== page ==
Sabres fans fear optimism


Last week, The Dallas Morning News sent a reporter to Buffalo, N.Y., as part of its effort to introduce its sunbaked readers to the mysteries of that strange foreign phenomenon, the Stanley Cup Finals.

What the reporter found, in contrast to the habitual cockiness of Dallas fans, was Buffalonian after Buffalonian picking the Stars to win the series, muttering muted thanks that the Sabres had at least got this far, and expressing the cautious hope that maybe, just maybe, if all the planets queue up properly in the firmament, the locals will scratch out victory and finally bring some positive national attention to their small corner of the Niagara Frontier.

The reporter concluded that Buffalo sports fans are unenthusiastic about the Stanley Cup Finals, which were tied at a game apiece going into last night's Game 3 in Buffalo. But that's not the case at all. Fans in western New York aren't unenthusiastic, they're just guarded; they've been burned too often to yet again embrace false hope quite so readily.

Can you blame us? Buffalo's sports heritage is replete with stumbles on the threshold of glory. Oh, sure, we've won championships, but only when no one else was watching, like when the baseball and hockey Bisons won minor-league titles or the Bandits dominated box lacrosse.

And don't even get us started on how the National Football

League snubbed Buffalo when it absorbed teams from the All-America Football Conference in 1949, or how in 1969 a lone vote from that carpetbagger Walter O'Malley denied Buffalo a National League baseball franchise.

It took the Bills 25 years to climb back close to the top after losing to Kanas City, 31-7, with a berth in the first Super Bowl on the line. But of course they came a cropper in four straight Super Bowls, leaving us memories of Scotty Norwood's wide right (typical Buffalo reaction: a huge rally the following day to let Norwood know we still loved him), Thurman Thomas' losing his helmet, Jim Kelly's utter lack of peripheral vision, and, our best memory, Don Beebe's racing 90 yards to knock the ball out of Leon Lett's hands and prevent a touchdown that would've made it 59-17, Cowboys.

And then there are the Sabres. The National Hockey League admitted the Sabres in 1970, but their glory era was essentially the team's first five years of existence, the days of the French Connection. That collective's high-water mark was a trip to the Stanley Cup Finals in 1975, when they fell to the despised Broad Street Bullies, the Philadelphia Flyers. It was a great playoff run and a great final, but all anyone outside Buffalo seems to remember was the fog at Memorial Auditorium and the bat that Jim Lorentz killed with his stick in the neutral zone.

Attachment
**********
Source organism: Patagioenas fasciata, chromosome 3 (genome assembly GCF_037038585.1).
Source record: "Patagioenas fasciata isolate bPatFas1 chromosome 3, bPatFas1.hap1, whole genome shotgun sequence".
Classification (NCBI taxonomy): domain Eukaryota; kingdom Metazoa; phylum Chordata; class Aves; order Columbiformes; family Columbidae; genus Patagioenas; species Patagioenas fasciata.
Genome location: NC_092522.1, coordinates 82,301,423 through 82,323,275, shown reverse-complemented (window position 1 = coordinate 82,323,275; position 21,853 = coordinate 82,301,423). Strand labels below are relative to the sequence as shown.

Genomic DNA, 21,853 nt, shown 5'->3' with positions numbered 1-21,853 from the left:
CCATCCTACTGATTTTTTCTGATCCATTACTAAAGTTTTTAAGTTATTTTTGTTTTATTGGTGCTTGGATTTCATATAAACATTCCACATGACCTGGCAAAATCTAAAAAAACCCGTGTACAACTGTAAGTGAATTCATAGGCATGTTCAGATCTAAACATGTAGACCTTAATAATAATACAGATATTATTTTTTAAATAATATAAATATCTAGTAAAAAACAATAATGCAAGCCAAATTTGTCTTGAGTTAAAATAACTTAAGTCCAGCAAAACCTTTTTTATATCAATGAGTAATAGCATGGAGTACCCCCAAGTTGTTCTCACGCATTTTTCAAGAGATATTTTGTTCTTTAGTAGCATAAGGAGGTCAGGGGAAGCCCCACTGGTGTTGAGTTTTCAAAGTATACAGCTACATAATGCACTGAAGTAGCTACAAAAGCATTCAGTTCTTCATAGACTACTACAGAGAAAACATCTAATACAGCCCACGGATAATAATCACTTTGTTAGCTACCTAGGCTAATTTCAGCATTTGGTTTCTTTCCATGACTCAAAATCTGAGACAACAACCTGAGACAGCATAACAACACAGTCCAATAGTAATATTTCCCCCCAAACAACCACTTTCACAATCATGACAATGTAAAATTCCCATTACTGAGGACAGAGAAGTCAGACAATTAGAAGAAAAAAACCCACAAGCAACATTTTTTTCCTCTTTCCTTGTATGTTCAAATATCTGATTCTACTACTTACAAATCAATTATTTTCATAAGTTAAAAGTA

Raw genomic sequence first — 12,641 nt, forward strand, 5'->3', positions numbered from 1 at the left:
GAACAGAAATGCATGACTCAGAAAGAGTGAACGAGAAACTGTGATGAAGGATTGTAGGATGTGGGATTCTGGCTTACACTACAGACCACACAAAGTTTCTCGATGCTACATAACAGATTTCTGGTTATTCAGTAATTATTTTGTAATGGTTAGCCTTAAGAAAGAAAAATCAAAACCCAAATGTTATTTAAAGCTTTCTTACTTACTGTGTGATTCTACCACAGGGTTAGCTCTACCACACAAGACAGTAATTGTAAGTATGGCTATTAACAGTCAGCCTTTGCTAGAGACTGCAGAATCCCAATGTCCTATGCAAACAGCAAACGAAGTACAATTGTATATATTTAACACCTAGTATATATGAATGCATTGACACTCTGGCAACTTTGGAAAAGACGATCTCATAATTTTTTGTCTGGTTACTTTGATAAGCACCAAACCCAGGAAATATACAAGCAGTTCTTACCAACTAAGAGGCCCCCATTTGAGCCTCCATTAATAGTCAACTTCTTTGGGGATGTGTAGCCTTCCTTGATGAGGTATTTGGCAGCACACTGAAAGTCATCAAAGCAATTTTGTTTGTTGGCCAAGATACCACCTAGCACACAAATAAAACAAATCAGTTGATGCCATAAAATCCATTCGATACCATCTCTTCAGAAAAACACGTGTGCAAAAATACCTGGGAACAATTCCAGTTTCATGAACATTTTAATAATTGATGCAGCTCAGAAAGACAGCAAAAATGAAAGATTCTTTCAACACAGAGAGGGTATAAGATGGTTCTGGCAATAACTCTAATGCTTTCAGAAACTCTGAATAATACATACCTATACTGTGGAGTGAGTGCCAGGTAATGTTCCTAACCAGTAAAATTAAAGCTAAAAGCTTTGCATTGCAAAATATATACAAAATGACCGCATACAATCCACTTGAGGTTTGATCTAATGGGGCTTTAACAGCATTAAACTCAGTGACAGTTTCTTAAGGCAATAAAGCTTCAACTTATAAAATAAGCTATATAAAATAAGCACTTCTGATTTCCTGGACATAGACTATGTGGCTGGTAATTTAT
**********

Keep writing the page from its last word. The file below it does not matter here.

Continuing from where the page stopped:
What followed was an endless string of playoff debacles through the '70s and the complete destruction of the team through the '80s at the hands of the general manager and sometime coach Scotty Bowman -- his only sustained failure in 32 years in the NHL, wouldn't you know it?

So, given our gun-shyness born of our perennial sports disappointments, how would we react if we ever did win it all? Say we were lucky? Apologize to the other team's fans? What would it be like if we came from a city like Dallas or New York, where frequent championships breed confidence and expectation of victory?

Would Buffalonians be wealthier, more successful, happier people? Or would we continue to be our old selves, like our local tennis phenom Jimmy Arias, who, after he got into the U.S. Open semifinals in 1983, bashfully told a television interviewer, "I really don't expect to win this."

Whatever. One thing we know, though, is hockey. How, Buffalo wonders, can the Stanley Cup go to a city where 36 hours before the first puck was dropped for the Finals' opening game, hundreds of tickets remained unsold -- while back in Buffalo, the 6,000 total seats available for the Sabres' three potential home games sold out in less than eight minutes?

Sabres banners wave all along Main Street, while street crews stencil the demonic goat's-head logo on the pavement all along Delaware Avenue, Buffalo's dilapidated answer to Park Avenue.

The fans are talking hockey, even if the tone is often one of disbelief that the Sabres have got this far, even if they're half bracing themselves for another huge disappointment.

But if hope hasn't translated into the kind of confidence we had in the Bills, if we're not quite wearing our hearts on our sleeves this time, who can blame us? Just don't think the hope and the heart aren't there.

Stanley Cup Finals

Buffalo vs. Dallas (Series tied 1-1)

Game 1: Buff. 3, Dal. 2, OT

Game 2: Dallas 4, Buffalo 2

Yesterday: at Buffalo

Tuesday: at Buffalo, 8 (ESPN)

Thursday: at Dallas, 8 (45, 5)

Saturday: at Buff., 8 (ESPN)*

June 22: at Dallas, 8 (45, 5)*

*-If necessary

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